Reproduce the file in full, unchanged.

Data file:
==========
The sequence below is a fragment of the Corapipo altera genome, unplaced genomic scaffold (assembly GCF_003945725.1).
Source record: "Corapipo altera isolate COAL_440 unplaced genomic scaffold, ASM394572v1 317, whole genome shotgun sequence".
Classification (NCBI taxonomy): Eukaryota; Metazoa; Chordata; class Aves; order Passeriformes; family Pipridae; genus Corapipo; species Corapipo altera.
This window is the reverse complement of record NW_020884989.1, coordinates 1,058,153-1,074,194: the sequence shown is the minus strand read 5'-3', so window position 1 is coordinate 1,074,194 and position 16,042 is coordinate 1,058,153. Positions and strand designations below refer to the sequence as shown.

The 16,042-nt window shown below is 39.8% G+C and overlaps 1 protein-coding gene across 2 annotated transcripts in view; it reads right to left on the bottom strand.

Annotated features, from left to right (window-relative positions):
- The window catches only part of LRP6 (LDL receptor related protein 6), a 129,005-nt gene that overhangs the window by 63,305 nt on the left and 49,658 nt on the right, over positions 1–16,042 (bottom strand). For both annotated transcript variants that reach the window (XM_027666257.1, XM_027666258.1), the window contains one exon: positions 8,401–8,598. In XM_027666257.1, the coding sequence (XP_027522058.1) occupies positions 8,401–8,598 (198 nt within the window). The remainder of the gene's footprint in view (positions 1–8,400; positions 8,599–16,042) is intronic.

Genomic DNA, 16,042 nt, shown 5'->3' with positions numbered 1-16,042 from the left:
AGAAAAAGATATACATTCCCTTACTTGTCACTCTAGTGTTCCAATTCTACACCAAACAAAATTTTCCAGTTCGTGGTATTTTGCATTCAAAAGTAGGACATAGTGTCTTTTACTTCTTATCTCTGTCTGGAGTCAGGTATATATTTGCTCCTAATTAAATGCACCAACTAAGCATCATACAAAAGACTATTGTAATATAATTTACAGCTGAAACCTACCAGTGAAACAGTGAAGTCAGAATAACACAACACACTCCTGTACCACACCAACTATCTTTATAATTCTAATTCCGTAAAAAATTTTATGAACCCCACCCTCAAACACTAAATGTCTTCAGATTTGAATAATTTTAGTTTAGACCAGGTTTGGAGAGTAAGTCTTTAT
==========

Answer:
The sequence below is a fragment of the Corapipo altera genome, unplaced genomic scaffold (assembly GCF_003945725.1).
Source record: "Corapipo altera isolate COAL_440 unplaced genomic scaffold, ASM394572v1 317, whole genome shotgun sequence".
Classification (NCBI taxonomy): Eukaryota; Metazoa; Chordata; class Aves; order Passeriformes; family Pipridae; genus Corapipo; species Corapipo altera.
This window is the reverse complement of record NW_020884989.1, coordinates 1,058,153-1,074,194: the sequence shown is the minus strand read 5'-3', so window position 1 is coordinate 1,074,194 and position 16,042 is coordinate 1,058,153. Positions and strand designations below refer to the sequence as shown.

The 16,042-nt window shown below is 39.8% G+C and overlaps 1 protein-coding gene across 2 annotated transcripts in view; it reads right to left on the bottom strand.

Annotated features, from left to right (window-relative positions):
- The window catches only part of LRP6 (LDL receptor related protein 6), a 129,005-nt gene that overhangs the window by 63,305 nt on the left and 49,658 nt on the right, over positions 1–16,042 (bottom strand). For both annotated transcript variants that reach the window (XM_027666257.1, XM_027666258.1), the window contains one exon: positions 8,401–8,598. In XM_027666257.1, the coding sequence (XP_027522058.1) occupies positions 8,401–8,598 (198 nt within the window). The remainder of the gene's footprint in view (positions 1–8,400; positions 8,599–16,042) is intronic.

Genomic DNA, 16,042 nt, shown 5'->3' with positions numbered 1-16,042 from the left:
AGAAAAAGATATACATTCCCTTACTTGTCACTCTAGTGTTCCAATTCTACACCAAACAAAATTTTCCAGTTCGTGGTATTTTGCATTCAAAAGTAGGACATAGTGTCTTTTACTTCTTATCTCTGTCTGGAGTCAGGTATATATTTGCTCCTAATTAAATGCACCAACTAAGCATCATACAAAAGACTATTGTAATATAATTTACAGCTGAAACCTACCAGTGAAACAGTGAAGTCAGAATAACACAACACACTCCTGTACCACACCAACTATCTTTATAATTCTAATTCCGTAAAAAATTTTATGAACCCCACCCTCAAACACTAAATGTCTTCAGATTTGAATAATTTTAGTTTAGACCAGGTTTGGAGAGTAAGTCTTTAT